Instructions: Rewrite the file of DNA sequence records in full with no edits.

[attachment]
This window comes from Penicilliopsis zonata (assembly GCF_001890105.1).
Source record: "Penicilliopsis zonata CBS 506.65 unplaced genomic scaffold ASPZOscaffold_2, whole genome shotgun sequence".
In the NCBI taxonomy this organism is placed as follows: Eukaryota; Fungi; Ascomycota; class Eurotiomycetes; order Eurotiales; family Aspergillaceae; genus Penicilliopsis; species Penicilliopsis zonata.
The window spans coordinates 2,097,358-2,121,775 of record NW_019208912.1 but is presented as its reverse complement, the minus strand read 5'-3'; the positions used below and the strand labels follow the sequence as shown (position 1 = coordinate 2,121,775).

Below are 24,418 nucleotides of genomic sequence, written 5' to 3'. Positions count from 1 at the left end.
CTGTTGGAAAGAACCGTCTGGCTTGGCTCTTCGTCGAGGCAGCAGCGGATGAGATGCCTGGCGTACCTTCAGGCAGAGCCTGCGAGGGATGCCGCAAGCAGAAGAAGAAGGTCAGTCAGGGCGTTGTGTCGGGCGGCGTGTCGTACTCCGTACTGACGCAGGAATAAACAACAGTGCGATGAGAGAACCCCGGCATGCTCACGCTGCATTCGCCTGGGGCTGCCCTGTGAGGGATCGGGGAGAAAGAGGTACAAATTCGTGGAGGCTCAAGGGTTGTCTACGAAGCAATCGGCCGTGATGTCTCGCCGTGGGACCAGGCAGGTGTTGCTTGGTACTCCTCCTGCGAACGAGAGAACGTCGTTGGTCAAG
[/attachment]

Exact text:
This window comes from Penicilliopsis zonata (assembly GCF_001890105.1).
Source record: "Penicilliopsis zonata CBS 506.65 unplaced genomic scaffold ASPZOscaffold_2, whole genome shotgun sequence".
In the NCBI taxonomy this organism is placed as follows: Eukaryota; Fungi; Ascomycota; class Eurotiomycetes; order Eurotiales; family Aspergillaceae; genus Penicilliopsis; species Penicilliopsis zonata.
The window spans coordinates 2,097,358-2,121,775 of record NW_019208912.1 but is presented as its reverse complement, the minus strand read 5'-3'; the positions used below and the strand labels follow the sequence as shown (position 1 = coordinate 2,121,775).

Below are 24,418 nucleotides of genomic sequence, written 5' to 3'. Positions count from 1 at the left end.
CTGTTGGAAAGAACCGTCTGGCTTGGCTCTTCGTCGAGGCAGCAGCGGATGAGATGCCTGGCGTACCTTCAGGCAGAGCCTGCGAGGGATGCCGCAAGCAGAAGAAGAAGGTCAGTCAGGGCGTTGTGTCGGGCGGCGTGTCGTACTCCGTACTGACGCAGGAATAAACAACAGTGCGATGAGAGAACCCCGGCATGCTCACGCTGCATTCGCCTGGGGCTGCCCTGTGAGGGATCGGGGAGAAAGAGGTACAAATTCGTGGAGGCTCAAGGGTTGTCTACGAAGCAATCGGCCGTGATGTCTCGCCGTGGGACCAGGCAGGTGTTGCTTGGTACTCCTCCTGCGAACGAGAGAACGTCGTTGGTCAAG